I haven’t done this for years, and what I felt at that moment was pure joy. I was happy to see the Tboli men and women, and some visitors, joining as one to thank the Heavens for giving us this beautiful creation right in front of us. What really tugged my heart the most was when one Tboli woman prayed out loud to God and said, “Thank you, Lord, for all the visitors whom you have sent here in Lake Holon.” 

Isn’t it wonderful that someone is thankful to God for having you in their home?

My friends and I left Lake Holon a few hours after that. I happened to talk to our guide, who is by the way one of the pastors in Tboli. She told me that how they got converted to Christianity. About 50 years ago, some American missionaries went there in Tboli and lived with them for years. These American missionaries eventually learned their language, and that was when they translated the Bible in the Tboli dialect.

New Faces. New Friends.

Our guide told me that she is happy that people from all over the country visits Lake Holon. Because that means they have a work to do, and they get to share their culture with other people too. She told me the wonderful blessings they have received over the past few years. Right now, they are more than happy that electricity has finally arrived to some of the areas in Kule. Right now, they are slowly saving up to buy musical instruments they can use in their praise and worship.

If you, my dear reader, happen to read this and you want to help the Tbolis in Kule finally have their own musical instruments, just coordinate with the local tourism office in Tboli. And I highly suggest visiting Lake Holon, so you can experience how wonderful it is to be there. 🙂

Mornings at Lake Holon.

I couldn’t describe how thankful I am to have been given the opportunity to reach Lake Holon, and meet the Tboli brothers and sisters there. My conversation with our guide struck a chord in my heart. These people are thankful to have us. I hope that we, in return, would do the same.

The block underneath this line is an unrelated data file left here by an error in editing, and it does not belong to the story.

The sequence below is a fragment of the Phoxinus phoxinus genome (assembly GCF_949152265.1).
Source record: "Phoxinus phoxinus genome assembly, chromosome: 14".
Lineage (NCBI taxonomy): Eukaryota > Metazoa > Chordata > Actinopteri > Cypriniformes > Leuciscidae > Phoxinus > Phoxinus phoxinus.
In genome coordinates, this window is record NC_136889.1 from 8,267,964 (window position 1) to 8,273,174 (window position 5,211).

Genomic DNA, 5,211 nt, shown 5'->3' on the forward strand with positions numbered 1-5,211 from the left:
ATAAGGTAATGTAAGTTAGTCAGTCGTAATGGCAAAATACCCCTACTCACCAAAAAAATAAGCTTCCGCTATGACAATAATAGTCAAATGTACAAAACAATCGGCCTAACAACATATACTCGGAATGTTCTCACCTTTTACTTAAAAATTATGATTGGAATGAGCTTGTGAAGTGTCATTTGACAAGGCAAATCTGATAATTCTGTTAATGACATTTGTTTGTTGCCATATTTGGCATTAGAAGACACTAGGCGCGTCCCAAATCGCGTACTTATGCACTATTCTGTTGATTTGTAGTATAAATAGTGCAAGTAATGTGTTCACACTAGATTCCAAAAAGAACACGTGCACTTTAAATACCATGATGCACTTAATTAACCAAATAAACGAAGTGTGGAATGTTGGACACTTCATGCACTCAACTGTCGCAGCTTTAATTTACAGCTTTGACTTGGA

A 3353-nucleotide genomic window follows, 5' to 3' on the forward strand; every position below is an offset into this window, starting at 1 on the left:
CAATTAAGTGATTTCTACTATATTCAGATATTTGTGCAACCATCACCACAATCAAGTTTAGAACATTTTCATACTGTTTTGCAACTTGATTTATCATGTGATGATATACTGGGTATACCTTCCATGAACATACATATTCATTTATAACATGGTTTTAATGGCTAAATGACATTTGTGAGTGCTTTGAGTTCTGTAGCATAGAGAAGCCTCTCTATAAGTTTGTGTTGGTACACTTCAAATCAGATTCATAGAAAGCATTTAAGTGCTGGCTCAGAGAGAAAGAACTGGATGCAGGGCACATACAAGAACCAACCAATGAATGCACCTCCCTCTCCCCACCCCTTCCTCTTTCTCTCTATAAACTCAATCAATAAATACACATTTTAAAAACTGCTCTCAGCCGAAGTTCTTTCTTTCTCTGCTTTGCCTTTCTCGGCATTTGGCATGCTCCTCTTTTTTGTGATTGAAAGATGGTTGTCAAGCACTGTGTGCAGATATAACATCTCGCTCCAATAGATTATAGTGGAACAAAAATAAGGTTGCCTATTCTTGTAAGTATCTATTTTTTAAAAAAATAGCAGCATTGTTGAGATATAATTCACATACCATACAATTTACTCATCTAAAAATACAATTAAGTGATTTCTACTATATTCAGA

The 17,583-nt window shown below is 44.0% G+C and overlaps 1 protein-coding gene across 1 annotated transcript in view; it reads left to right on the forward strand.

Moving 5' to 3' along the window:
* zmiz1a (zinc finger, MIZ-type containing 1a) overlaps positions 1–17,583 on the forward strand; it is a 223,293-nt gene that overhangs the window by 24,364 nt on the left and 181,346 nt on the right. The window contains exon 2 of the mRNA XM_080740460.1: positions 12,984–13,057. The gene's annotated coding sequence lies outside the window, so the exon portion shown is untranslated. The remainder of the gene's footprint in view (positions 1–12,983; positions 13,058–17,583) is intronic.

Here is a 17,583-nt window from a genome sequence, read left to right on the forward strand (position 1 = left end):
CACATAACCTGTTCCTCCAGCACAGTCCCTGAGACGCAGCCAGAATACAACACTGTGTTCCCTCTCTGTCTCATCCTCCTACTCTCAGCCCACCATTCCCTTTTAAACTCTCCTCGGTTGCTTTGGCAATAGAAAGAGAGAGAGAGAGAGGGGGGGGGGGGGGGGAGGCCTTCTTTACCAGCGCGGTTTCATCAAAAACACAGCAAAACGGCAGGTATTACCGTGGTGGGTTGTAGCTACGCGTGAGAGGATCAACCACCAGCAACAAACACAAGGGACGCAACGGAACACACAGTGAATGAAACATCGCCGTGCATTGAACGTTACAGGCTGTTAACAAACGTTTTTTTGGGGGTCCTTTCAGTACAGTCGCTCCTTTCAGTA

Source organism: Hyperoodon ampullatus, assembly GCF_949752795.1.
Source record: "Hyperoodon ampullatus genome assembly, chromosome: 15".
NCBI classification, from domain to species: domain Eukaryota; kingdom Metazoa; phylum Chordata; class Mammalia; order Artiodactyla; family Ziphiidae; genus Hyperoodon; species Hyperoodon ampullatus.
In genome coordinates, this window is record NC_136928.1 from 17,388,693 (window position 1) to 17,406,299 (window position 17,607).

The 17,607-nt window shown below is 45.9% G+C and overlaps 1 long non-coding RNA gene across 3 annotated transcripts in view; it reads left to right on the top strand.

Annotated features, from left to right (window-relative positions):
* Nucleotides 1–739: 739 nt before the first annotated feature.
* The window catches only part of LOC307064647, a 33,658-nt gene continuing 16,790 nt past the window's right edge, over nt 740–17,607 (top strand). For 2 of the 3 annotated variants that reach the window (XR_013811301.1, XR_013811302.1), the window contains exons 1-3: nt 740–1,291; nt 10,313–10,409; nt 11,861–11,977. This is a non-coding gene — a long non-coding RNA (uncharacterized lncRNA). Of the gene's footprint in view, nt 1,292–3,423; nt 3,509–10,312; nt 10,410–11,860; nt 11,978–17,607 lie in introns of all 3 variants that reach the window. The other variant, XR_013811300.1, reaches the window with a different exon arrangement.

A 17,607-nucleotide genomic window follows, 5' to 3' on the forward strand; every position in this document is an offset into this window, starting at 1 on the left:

Respect their home – Lake Holon.

Also watch my vlog:

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  • I honestly love how you started this article, it somehow helps people to assimilate the beauty when we worship God whatever religions that we have.

    This is precisely a pure heart of expressing how thankful you are to be able to traipse your feet in Lake Holon. Yes, traveling for me as well is my way of worship, it is when you halt for a minute to thank God because you are given a chance to see His jaw-dropping creation. I remember when I got to this place, and before we start to trek, the Tboli women offered us prayer as well, which I rarely experience.

    I’m so elated that you were able to engross yourself with the Tboli people and even joined them on their Sunday morning worship. The experienced that you guys have owned was just so awe-inspiring. I wasn’t able to experience and witness their Sunday worship during my sojourn. You reminded me with the beautiful memories I have during my visit to this lake.

    • hannafrej

      Thank your for your beautiful words, Lai. 🙂 It is a privilege that we guys are able to travel, and with that alone, we should be thankful to that Higher Being. I rarely talk about these kind of stuff, but I’m glad I am able to connect to some of you guys for writing this. Cheers to traveling!

  • I actually didn’t expected that our Lake Holon would be this meaningful. It was one of the most memorable and amazing adventures I had. I love how the TBoli’s worship God and how passionate they are. Awesome write-up Han!

    • hannafrej

      Thank you, Ciji!

  • Ka-nice jud sa Lake Holon! I should really go soon kay ang last year summer nako na trip with my college classmates got cancelled. 🙁 My father used to go there, back when Mt. Parker was the famous destination. I’d love to experience the Tboli culture pud one day.